The Transmogrifier! (You can download it as an actual Excel file, rather than as a Google document.)
What does The Transmogrifier do? Well, I’ve been working on a long article about the mechanical challenges of epic tier play and I realized that it might be helpful to give GMs a tool to tune their monsters. What the sheet does is show you numbers that are balanced for the party, allowing you to adjust for your table’s specific level of optimization. Please read the notes within the spreadsheet, they explain aspects of the tool.
Why doesn’t it use averages instead of the high and low values?
Because the high and low values are the problem children, they’re always going to stick out. If one character has much higher defenses, it’s that quality that needs consideration.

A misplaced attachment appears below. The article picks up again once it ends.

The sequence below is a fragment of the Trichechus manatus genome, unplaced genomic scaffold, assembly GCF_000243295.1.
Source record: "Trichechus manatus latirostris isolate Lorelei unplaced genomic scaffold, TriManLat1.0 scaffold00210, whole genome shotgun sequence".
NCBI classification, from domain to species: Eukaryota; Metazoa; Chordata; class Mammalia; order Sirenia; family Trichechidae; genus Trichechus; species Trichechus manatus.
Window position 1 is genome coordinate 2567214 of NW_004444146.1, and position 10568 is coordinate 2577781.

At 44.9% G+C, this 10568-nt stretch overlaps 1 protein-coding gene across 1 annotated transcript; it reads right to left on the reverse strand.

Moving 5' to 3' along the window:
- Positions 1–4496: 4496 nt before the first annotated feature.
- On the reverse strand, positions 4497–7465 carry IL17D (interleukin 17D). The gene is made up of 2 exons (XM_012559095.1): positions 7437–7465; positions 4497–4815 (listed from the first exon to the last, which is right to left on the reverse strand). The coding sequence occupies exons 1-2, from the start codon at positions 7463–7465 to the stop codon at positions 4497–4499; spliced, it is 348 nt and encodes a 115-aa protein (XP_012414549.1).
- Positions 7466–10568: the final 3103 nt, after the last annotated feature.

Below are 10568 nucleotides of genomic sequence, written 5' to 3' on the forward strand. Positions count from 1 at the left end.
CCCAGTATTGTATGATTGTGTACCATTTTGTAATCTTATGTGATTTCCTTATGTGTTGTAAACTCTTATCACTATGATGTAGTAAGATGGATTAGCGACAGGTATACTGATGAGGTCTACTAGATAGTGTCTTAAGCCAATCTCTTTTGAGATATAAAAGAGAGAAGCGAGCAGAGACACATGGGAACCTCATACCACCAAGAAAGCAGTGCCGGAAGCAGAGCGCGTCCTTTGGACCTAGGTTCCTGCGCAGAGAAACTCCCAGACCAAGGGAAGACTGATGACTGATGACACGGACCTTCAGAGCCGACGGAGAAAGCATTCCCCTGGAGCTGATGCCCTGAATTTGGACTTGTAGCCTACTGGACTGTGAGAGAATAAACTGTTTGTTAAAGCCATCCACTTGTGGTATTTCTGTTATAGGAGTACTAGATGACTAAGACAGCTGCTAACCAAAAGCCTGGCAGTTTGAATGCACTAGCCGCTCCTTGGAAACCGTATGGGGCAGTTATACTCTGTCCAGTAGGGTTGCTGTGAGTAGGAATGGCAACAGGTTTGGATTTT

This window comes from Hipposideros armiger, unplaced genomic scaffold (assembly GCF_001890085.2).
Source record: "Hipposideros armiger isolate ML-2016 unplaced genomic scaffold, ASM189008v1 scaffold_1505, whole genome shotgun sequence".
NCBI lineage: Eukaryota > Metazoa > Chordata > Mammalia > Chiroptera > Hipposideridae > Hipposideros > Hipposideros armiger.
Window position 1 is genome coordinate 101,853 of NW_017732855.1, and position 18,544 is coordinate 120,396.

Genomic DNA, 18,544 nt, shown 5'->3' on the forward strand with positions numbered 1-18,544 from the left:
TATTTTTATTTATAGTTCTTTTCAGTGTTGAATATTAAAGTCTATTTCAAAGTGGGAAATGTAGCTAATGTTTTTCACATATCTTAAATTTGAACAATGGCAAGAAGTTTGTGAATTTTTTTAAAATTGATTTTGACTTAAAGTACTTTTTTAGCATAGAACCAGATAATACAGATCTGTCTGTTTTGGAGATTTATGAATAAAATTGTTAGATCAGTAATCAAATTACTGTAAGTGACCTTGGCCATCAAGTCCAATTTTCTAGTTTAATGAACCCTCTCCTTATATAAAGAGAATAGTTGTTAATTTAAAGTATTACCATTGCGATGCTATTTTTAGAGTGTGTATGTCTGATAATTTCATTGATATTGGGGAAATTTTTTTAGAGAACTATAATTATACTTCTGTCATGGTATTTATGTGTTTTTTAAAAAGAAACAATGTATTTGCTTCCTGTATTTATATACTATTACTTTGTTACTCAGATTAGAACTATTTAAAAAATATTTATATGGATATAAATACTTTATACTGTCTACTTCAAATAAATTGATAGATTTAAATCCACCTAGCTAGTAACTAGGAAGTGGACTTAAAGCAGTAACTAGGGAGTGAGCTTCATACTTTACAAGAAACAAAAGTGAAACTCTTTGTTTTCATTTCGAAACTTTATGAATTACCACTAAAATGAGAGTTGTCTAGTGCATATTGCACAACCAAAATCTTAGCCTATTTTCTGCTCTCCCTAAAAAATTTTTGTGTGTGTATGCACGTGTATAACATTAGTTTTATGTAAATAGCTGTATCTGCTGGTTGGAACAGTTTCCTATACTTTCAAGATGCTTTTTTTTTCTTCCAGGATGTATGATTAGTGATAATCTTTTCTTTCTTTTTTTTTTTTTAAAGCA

That “How difficult is your game?” thing is confusing. What do you mean?
Your party is a spectrum. Let’s say that the high/low AC are 20 and 10, with the difficulty set at 60%. This means that the calculations treat the whole party as having a 16 AC. By increasing the difficulty, you’re saying that hitting the characters at the top end of the scale is more important than missing the characters at the low end. This will change the play and development of characters on the low end, as they will seek ways to cover this deficiency. Setting the value low increases the impact of optimization. In this example, if the monsters are tuned to hit a 14 AC, the character with the 20 AC will be relatively immune to them.
Why does it only consider monsters of the party’s level?
The level box is there to give you the normal values as a point of comparison. If you want, you can “cheat” by adjusting the level without changing the party stats. This will give you a snapshot of how challenging the monster would be by contrast to the party.
Five hits to drop?
Actually, the system math appears to be based on 100% hit, 4 hits to drop. My method simply includes hit ratio.